Systems in Crisis: Revamping the Juvenile Justice Workforce and Core Strategies for Improving Public Safety and Youth Outcomes
Hosted by The Council of State Governments (CSG) Justice Center, the Georgetown University Center for Juvenile Justice Reform, the University of Cincinnati Corrections Institute, and supported by the U.S. Department of Justice’s Office of Juvenile Justice and Delinquency Prevention.
Juvenile corrections and probation agencies have long struggled to recruit and retain front-line staff. But since the inception of the COVID-19 pandemic, these challenges have reached unprecedented levels. Public agencies are struggling to provide youth with even basic supervision and services and to safeguard the well-being of their staff and the youth they serve. Staffing shortages extend to public defenders and prosecutors, forcing youth to go without counsel and causing court delays. And service providers can’t maintain adequate staffing, which results in overcrowding, waiting lists, or leaving youth and families without viable options to get their critical needs met.
In this webinar, we will highlight key messages from our brief, “Systems in Crisis: Revamping the Juvenile Justice Workforce and Core Strategies for Improving Public Safety and Youth Outcomes,” and accompanying fact sheets that detail shorter-term hiring and retention best practices that can help jurisdictions rethink their juvenile justice workforce.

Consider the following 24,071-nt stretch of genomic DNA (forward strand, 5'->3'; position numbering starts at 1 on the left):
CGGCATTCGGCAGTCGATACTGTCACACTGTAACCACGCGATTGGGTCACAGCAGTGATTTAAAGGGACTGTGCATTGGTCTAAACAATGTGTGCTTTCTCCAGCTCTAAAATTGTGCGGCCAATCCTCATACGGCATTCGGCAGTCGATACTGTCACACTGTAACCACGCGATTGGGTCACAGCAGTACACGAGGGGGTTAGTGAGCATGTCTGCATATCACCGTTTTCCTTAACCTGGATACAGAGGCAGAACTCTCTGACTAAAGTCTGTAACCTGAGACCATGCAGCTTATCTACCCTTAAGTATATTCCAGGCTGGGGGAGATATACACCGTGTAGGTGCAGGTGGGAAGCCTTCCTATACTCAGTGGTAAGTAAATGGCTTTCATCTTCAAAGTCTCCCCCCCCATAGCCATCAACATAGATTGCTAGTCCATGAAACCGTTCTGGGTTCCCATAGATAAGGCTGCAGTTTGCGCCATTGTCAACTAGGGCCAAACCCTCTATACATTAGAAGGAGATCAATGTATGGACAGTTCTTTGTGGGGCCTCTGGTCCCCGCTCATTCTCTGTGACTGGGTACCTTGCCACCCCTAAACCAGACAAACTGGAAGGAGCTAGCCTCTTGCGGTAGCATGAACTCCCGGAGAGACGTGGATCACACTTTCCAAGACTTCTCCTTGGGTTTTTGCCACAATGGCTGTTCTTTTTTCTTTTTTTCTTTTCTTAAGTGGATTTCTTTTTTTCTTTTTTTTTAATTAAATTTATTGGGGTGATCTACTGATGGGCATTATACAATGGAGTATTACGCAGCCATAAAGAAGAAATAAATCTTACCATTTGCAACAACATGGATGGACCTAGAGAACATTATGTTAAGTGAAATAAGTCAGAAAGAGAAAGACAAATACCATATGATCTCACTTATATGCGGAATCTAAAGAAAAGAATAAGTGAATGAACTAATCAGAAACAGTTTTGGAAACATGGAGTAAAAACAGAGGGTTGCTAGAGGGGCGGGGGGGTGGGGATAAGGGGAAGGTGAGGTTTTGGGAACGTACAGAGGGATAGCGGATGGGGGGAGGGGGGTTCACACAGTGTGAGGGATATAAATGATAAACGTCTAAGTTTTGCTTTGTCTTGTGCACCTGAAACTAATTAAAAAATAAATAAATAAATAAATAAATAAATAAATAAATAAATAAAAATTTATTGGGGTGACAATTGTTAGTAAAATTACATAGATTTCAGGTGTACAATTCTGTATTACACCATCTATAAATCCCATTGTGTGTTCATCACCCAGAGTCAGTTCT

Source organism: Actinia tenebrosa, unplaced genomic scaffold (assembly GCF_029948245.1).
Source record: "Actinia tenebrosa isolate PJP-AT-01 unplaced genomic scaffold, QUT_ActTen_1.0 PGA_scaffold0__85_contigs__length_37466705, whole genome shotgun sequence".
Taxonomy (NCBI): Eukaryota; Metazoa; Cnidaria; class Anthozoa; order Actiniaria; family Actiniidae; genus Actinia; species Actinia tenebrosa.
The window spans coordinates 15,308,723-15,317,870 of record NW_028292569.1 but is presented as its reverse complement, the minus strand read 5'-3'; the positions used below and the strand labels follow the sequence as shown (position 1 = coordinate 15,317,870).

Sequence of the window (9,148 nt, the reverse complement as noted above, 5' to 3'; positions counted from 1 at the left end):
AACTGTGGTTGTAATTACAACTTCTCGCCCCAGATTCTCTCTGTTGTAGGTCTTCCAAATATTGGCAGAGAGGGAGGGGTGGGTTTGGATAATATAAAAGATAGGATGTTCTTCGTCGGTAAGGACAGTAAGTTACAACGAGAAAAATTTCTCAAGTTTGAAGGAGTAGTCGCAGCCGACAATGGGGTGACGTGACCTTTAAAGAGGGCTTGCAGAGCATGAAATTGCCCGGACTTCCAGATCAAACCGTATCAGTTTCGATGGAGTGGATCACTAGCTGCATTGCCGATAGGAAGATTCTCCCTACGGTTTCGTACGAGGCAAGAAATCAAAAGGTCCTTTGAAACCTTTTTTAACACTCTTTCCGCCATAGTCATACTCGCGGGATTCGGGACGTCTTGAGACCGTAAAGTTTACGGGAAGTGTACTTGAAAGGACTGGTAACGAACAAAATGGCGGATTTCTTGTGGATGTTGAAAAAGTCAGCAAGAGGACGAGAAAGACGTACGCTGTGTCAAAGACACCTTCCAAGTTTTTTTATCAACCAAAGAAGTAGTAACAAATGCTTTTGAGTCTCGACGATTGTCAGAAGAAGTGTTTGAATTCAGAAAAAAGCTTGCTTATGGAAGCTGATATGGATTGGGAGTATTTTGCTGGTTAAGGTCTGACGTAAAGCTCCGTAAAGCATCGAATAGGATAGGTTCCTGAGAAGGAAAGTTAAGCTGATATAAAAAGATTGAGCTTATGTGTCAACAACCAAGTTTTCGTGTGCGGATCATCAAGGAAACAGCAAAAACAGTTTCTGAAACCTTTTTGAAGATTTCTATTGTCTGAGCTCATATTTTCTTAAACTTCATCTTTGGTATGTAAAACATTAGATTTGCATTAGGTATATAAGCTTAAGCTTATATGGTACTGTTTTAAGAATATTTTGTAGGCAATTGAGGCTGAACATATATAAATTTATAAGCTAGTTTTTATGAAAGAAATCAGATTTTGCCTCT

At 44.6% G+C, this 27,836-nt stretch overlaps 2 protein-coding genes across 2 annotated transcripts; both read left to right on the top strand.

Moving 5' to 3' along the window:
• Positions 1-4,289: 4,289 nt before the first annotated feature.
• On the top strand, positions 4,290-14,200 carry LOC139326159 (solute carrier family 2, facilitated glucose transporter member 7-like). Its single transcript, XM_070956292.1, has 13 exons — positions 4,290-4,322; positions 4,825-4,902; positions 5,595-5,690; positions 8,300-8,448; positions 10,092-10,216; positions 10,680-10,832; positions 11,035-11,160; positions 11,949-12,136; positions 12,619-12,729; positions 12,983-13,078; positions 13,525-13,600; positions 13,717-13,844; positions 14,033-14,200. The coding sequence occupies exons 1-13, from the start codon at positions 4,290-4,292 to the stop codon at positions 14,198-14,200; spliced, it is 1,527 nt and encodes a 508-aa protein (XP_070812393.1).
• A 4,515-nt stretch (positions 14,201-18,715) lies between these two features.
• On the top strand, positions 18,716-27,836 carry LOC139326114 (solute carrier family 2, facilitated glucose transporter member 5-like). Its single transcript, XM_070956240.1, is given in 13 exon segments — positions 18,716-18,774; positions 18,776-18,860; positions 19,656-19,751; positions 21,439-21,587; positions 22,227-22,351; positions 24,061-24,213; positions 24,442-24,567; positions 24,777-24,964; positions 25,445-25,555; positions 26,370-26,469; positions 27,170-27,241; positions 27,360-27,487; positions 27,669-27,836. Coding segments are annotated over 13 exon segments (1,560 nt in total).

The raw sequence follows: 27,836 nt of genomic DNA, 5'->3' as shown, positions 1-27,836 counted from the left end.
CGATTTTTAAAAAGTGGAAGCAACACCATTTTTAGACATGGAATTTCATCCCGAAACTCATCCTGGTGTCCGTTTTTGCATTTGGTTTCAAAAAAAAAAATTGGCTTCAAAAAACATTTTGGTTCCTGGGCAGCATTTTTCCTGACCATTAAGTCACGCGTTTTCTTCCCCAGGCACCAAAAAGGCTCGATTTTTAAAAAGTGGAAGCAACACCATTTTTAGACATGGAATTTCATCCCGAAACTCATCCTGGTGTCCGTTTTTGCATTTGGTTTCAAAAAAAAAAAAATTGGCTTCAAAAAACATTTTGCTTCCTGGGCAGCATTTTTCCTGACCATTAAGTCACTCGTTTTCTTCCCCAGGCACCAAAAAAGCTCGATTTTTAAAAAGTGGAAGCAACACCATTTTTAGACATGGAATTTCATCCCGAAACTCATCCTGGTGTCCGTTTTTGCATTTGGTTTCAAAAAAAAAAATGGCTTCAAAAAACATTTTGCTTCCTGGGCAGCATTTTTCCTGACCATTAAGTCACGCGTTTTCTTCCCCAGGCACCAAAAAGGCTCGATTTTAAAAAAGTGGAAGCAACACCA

In the brief, we call on policymakers and juvenile justice system leaders nationwide to wrestle with three critical questions that sit at the heart of ongoing staffing instability:
- Who are the individuals who should be responsible for protecting community safety and working with the most vulnerable adolescents in your state or community?
- What treatment environments best support improved public safety and outcomes not only for youth but for the professionals who are responsible for their safety, supervision, and rehabilitation?
- What interventions matter when it comes to reducing recidivism and supporting youth to transition to a crime-free, productive adulthood?
- Josh Weber, Deputy Division Director, Corrections and Reentry, CSG Justice Center
- Michael Umpierre, Director, Georgetown University Center for Juvenile Justice Reform
- Mindy Smith, Executive Director, University of Cincinnati Corrections Institute
This project is funded by the Office of Juvenile Justice and Delinquency Prevention Juvenile Justice System Reform Initiative Grant #15PJDP-21-GK-03216-JRIX.
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